Different Types of Electronic Switches
A switch is a mechanism designed to disrupt the flow of current in a circuit, that is, to make or break an electrical circuit. To perform ON and OFF operation of the system, each electrical and electronics application uses at least one switch.
The switches are also part of a control system and it is not possible to achieve control operations without them. Two functions can be performed by a switch, namely totally ON by closing its contacts or completely OFF by opening its contacts.
The switch produces the closed path for current flow when the contacts of a switch are closed, and then the load absorbs the power from the source.
In a wide range of fields, such as home, vehicles, manufacturing, military, aerospace, and so on, there are various switch applications. Multi-way switching is used in some applications (like building wiring), in such situations two or more switches are interconnected from more than one position to control an electrical load.
Mechanical switches can be divided into various categories on the basis of many variables, such as the mode of operation (manual, limit and process switches), the number of contacts (single and multi-contact switches), the number of poles and throws the operation and construction push button, toggle, rotary, joystick, etc.
Single pole double throw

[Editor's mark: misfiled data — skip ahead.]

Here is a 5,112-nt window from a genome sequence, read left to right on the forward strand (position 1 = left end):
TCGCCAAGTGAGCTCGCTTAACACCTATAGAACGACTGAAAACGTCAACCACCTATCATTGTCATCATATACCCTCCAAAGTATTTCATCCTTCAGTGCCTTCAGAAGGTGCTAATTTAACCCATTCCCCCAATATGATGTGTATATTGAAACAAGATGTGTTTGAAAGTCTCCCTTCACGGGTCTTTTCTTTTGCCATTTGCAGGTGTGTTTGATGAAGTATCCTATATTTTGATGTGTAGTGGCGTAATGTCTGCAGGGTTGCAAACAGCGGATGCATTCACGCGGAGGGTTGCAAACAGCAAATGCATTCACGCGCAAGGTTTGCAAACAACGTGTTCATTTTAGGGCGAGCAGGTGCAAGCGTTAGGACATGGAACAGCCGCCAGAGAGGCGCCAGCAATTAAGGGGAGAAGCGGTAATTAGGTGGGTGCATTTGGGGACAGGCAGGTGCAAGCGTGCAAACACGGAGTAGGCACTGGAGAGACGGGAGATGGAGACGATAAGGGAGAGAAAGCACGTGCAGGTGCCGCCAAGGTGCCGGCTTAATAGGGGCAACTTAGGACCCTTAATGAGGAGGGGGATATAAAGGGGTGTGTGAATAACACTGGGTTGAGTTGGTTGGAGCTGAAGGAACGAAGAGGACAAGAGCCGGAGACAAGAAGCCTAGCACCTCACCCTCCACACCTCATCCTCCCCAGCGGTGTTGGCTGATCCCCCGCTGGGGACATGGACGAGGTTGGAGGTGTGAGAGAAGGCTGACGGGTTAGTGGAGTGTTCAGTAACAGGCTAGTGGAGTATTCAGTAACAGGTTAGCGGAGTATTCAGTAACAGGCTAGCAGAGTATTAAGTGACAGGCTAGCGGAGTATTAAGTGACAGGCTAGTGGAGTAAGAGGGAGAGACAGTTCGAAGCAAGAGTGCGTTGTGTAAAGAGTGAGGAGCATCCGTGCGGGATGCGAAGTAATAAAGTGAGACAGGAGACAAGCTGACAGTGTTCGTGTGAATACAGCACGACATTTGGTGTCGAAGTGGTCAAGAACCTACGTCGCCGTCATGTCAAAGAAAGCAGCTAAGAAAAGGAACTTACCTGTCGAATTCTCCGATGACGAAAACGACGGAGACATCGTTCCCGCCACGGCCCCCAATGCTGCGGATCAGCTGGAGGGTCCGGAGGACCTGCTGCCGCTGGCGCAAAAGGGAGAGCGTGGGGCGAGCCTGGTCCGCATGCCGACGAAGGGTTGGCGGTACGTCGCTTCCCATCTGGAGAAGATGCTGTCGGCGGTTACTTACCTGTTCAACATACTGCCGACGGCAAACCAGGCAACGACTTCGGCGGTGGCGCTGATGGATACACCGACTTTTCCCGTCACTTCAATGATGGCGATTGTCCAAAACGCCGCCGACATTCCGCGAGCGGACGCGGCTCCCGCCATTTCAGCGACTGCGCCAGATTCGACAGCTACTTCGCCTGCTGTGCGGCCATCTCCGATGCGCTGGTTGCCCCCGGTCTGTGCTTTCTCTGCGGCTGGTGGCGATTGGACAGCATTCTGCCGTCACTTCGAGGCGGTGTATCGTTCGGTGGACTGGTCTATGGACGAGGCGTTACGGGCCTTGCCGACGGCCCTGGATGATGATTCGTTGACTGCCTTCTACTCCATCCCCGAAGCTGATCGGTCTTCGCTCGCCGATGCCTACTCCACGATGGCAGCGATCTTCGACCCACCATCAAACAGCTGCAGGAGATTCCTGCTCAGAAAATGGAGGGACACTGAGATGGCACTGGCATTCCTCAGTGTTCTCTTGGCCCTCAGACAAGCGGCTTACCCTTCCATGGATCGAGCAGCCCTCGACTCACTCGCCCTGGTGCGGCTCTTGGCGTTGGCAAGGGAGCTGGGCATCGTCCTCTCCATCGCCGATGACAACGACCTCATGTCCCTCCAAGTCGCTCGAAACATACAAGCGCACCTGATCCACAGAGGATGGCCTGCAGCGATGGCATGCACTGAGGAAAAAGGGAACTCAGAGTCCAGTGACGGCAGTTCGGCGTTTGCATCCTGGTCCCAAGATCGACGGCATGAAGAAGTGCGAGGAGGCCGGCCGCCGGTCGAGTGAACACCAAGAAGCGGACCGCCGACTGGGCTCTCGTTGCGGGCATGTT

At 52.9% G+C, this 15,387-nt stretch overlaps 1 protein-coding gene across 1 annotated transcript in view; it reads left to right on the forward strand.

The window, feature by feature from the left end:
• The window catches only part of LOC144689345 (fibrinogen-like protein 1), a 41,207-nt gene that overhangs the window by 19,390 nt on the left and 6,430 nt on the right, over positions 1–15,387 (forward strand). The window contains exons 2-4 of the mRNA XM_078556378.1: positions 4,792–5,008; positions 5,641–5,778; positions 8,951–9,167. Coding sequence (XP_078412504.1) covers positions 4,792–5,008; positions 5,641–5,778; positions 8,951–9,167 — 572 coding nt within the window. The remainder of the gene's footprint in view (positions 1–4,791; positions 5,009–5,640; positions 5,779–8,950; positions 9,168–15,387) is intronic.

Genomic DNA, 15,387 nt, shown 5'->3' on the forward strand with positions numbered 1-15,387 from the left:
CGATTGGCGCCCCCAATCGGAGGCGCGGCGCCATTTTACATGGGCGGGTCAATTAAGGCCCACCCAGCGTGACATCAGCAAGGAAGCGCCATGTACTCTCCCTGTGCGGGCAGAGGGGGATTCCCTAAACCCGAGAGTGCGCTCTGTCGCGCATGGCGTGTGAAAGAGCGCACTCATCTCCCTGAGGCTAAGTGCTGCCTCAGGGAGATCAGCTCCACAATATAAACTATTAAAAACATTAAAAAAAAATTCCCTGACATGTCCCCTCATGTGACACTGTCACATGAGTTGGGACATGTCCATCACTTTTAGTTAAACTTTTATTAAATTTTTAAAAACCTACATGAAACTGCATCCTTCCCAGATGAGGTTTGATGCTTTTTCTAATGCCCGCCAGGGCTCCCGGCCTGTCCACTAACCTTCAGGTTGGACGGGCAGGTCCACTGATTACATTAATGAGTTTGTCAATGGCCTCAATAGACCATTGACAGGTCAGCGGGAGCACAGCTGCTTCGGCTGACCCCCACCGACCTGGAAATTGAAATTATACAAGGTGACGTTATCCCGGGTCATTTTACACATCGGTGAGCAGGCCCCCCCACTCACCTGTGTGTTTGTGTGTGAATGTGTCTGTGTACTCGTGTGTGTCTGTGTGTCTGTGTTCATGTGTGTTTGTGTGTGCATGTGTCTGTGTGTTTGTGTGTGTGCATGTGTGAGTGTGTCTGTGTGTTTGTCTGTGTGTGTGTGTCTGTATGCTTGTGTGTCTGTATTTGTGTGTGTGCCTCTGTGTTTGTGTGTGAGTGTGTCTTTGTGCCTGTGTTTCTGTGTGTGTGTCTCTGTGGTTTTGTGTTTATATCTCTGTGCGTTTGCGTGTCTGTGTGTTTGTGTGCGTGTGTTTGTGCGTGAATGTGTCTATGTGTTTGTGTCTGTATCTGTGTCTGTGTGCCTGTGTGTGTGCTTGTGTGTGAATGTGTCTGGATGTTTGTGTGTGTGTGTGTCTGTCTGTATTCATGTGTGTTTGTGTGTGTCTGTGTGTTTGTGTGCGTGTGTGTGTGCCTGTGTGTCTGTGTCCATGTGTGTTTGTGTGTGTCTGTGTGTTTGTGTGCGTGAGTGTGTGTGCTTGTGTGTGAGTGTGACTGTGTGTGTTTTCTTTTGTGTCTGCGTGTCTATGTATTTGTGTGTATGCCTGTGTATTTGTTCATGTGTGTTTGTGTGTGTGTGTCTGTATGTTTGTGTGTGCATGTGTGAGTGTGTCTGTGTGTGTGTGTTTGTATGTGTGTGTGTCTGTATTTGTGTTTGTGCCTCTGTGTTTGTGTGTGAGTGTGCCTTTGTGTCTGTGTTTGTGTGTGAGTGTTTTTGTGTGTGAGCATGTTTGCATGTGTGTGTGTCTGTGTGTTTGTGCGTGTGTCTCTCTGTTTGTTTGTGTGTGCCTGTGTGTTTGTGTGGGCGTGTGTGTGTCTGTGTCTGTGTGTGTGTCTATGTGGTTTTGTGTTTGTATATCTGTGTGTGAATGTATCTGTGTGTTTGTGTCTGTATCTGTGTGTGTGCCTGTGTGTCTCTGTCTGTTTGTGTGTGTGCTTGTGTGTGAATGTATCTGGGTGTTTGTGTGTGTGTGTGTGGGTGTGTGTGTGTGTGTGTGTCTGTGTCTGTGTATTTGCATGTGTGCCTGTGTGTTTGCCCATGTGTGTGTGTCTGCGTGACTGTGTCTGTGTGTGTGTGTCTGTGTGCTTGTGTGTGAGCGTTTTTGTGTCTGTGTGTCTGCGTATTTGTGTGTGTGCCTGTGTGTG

- This switch has three terminals, one of which is an input contact and the other two are output contacts.
- This implies that two ON positions and one OFF position are consistent.
- These switches are used as a changeover for most of the circuits to connect the input between two output choices.
- By design, the contact that is connected to the input is referred to as a normally closed contact, and the contact that is connected during the ON operation is normally open.
Double pole electronic switches
- Four terminals, two input contacts and two output contacts make up this switch.
- It functions like two different configurations of SPST, running simultaneously.
- It has only one ON location, but can simultaneously control the two contacts in such a way that each input contact is connected to its corresponding output contact.
- Both switches are in an open state in the OFF position.
- To control two separate circuits at a time, this type of switch is used.
- The contacts of this switch can also be configurations that are normally open or normally closed.
- It is a momentary touch transition that as long as pressure is applied (or when the button is pressed), allows or breaks the relation.
- Generally, a button pushed by someone’s finger supplies this pressure.
- If the pressure is removed, this button returns to its usual position.
- These two states (pressed and released) of a push-button are operated by the innerspring mechanism.
- It consists of stationary and mobile contacts, which are connected to the circuit to be switched by stationary contacts in sequence, while mobile contacts are connected by a push button.
- As seen in the above figure, pushbuttons are often categorized into normally open, normally closed, and double-acting push buttons.
- For regulating two electrical circuits, double-acting push buttons are commonly used.